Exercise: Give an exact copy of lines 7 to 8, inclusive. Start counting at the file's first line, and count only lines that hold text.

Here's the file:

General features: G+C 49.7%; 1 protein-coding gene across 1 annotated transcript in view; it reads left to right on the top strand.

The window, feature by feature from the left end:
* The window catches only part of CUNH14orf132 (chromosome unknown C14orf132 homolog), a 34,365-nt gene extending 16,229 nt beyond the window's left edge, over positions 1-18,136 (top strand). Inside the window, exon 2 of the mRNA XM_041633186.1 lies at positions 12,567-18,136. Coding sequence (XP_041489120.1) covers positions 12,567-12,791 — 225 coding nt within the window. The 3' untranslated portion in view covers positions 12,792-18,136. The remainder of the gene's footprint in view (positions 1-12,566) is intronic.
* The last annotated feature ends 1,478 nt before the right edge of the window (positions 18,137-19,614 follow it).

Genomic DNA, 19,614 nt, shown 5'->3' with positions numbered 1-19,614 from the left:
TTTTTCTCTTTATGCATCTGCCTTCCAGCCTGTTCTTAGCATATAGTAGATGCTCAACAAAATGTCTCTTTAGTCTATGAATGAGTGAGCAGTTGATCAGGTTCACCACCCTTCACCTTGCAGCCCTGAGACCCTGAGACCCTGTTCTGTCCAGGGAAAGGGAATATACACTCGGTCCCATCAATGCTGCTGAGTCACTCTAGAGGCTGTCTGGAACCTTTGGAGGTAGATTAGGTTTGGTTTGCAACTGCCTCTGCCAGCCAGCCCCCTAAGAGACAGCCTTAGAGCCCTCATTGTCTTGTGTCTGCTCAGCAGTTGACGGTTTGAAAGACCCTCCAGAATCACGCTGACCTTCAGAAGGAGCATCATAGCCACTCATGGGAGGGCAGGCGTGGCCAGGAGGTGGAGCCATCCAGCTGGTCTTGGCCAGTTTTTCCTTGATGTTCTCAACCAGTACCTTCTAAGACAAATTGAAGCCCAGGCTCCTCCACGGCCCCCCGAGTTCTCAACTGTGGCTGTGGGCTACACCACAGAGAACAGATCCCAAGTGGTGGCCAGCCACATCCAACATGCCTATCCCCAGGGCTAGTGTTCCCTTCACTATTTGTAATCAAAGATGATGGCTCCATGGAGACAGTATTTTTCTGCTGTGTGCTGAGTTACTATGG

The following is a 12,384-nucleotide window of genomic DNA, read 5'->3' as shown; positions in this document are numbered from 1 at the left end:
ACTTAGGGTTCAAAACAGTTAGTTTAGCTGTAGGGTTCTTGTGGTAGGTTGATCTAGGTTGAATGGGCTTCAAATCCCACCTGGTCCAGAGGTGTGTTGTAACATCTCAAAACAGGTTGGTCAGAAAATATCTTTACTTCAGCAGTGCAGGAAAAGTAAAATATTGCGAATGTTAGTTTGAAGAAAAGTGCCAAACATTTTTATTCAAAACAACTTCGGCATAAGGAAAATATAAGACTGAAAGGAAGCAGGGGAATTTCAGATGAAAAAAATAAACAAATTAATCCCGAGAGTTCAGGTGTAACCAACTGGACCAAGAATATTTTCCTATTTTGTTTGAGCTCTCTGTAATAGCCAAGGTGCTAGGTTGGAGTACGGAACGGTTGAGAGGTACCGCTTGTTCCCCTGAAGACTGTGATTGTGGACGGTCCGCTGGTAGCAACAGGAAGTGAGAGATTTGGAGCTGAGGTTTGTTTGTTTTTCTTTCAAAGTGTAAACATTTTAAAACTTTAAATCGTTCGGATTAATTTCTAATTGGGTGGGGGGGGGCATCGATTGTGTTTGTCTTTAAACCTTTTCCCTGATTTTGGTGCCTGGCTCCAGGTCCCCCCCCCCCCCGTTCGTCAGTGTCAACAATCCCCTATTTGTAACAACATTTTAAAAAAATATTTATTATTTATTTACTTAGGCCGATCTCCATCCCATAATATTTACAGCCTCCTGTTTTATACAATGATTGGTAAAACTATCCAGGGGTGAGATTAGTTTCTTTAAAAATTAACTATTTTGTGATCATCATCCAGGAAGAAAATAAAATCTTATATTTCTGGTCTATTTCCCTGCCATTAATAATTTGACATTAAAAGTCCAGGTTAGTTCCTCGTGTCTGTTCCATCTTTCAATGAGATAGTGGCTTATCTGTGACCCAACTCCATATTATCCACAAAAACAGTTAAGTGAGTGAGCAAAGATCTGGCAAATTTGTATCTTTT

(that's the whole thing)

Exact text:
The following is a 12,384-nucleotide window of genomic DNA, read 5'->3' as shown; positions in this document are numbered from 1 at the left end:
ACTTAGGGTTCAAAACAGTTAGTTTAGCTGTAGGGTTCTTGTGGTAGGTTGATCTAGGTTGAATGGGCTTCAAATCCCACCTGGTCCAGAGGTGTGTTGTAACATCTCAAAACAGGTTGGTCAGAAAATATCTTTACTTCAGCAGTGCAGGAAAAGTAAAATATTGCGAATGTTAGTTTGAAGAAAAGTGCCAAACATTTTTATTCAAAACAACTTCGGCATAAGGAAAATATAAGACTGAAAGGAAGCAGGGGAATTTCAGATGAAAAAAATAAACAAATTAATCCCGAGAGTTCAGGTGTAACCAACTGGACCAAGAATATTTTCCTATTTTGTTTGAGCTCTCTGTAATAGCCAAGGTGCTAGGTTGGAGTACGGAACGGTTGAGAGGTACCGCTTGTTCCCCTGAAGACTGTGATTGTGGACGGTCCGCTGGTAGCAACAGGAAGTGAGAGATTTGGAGCTGAGGTTTGTTTGTTTTTCTTTCAAAGTGTAAACATTTTAAAACTTTAAATCGTTCGGATTAATTTCTAATTGGGTGGGGGGGGGCATCGATTGTGTTTGTCTTTAAACCTTTTCCCTGATTTTGGTGCCTGGCTCCAGGTCCCCCCCCCCCCCGTTCGTCAGTGTCAACAATCCCCTATTTGTAACAACATTTTAAAAAAATATTTATTATTTATTTACTTAGGCCGATCTCCATCCCATAATATTTACAGCCTCCTGTTTTATACAATGATTGGTAAAACTATCCAGGGGTGAGATTAGTTTCTTTAAAAATTAACTATTTTGTGATCATCATCCAGGAAGAAAATAAAATCTTATATTTCTGGTCTATTTCCCTGCCATTAATAATTTGACATTAAAAGTCCAGGTTAGTTCCTCGTGTCTGTTCCATCTTTCAATGAGATAGTGGCTTATCTGTGACCCAACTCCATATTATCCACAAAAACAGTTAAGTGAGTGAGCAAAGATCTGGCAAATTTGTATCTTTT